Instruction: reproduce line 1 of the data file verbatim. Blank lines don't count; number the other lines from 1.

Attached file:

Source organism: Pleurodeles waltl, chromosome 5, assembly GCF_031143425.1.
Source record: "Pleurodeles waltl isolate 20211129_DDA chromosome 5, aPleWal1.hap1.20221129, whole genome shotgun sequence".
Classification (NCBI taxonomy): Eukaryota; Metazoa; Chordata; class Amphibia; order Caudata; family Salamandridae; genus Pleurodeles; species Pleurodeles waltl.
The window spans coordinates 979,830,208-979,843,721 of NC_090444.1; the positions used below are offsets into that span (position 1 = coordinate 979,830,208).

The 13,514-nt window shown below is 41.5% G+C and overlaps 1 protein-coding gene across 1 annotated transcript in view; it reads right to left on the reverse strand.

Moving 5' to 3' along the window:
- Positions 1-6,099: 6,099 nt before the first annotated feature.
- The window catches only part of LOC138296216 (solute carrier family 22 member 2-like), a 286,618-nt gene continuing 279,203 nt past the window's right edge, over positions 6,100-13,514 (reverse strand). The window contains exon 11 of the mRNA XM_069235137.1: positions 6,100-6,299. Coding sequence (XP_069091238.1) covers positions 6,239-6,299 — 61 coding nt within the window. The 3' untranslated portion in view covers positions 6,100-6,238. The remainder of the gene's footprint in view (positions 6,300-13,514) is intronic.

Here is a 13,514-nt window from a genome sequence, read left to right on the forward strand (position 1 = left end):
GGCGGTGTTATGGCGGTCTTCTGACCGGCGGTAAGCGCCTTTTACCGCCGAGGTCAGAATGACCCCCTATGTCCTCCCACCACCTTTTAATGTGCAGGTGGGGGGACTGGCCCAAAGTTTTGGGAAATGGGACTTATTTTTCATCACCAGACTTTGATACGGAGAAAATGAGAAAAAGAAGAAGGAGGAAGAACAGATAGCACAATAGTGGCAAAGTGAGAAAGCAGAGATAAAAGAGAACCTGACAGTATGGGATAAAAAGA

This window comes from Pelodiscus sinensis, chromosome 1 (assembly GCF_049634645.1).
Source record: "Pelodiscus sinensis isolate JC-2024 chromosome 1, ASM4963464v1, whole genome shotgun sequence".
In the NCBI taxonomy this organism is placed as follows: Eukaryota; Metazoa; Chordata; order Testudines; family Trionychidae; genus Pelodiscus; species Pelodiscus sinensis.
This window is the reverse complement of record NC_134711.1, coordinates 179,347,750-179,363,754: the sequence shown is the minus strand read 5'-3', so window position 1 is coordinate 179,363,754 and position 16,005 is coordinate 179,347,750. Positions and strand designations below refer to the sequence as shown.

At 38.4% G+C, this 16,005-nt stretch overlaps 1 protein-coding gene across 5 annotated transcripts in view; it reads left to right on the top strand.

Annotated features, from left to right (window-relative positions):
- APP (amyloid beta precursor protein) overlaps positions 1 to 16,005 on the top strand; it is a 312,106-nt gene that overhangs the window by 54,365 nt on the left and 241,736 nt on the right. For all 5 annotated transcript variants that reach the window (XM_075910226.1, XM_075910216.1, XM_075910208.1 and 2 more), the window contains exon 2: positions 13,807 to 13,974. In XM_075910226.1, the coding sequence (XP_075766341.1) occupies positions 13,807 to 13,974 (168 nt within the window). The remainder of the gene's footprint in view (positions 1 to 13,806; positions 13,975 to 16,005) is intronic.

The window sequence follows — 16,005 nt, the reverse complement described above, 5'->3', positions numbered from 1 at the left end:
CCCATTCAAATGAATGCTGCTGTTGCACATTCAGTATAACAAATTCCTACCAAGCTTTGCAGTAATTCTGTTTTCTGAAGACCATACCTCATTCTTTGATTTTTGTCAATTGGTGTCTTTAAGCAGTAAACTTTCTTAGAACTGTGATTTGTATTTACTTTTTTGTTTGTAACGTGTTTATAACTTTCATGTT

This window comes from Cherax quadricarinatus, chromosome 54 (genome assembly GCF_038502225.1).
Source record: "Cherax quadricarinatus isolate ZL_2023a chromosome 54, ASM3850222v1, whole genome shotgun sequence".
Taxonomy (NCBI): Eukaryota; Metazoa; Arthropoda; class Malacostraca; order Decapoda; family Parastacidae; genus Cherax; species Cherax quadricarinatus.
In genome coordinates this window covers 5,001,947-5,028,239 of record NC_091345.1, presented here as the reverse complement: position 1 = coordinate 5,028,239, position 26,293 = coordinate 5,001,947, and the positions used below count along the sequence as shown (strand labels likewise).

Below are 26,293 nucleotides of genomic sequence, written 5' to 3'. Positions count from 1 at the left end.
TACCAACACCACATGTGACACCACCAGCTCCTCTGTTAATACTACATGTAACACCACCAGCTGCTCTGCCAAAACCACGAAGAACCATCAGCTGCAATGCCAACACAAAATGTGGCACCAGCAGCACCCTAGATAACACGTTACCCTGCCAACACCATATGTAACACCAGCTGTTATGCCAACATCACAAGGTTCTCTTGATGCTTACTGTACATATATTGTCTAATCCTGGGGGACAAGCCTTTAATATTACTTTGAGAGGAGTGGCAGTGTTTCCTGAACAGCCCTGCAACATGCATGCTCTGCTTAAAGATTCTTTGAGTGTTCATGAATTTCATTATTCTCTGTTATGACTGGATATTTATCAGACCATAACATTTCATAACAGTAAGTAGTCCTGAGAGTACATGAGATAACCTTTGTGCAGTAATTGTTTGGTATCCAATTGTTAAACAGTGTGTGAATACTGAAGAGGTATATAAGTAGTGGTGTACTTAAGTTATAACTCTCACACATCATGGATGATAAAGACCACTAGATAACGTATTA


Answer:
Source organism: Pleurodeles waltl, chromosome 5, assembly GCF_031143425.1.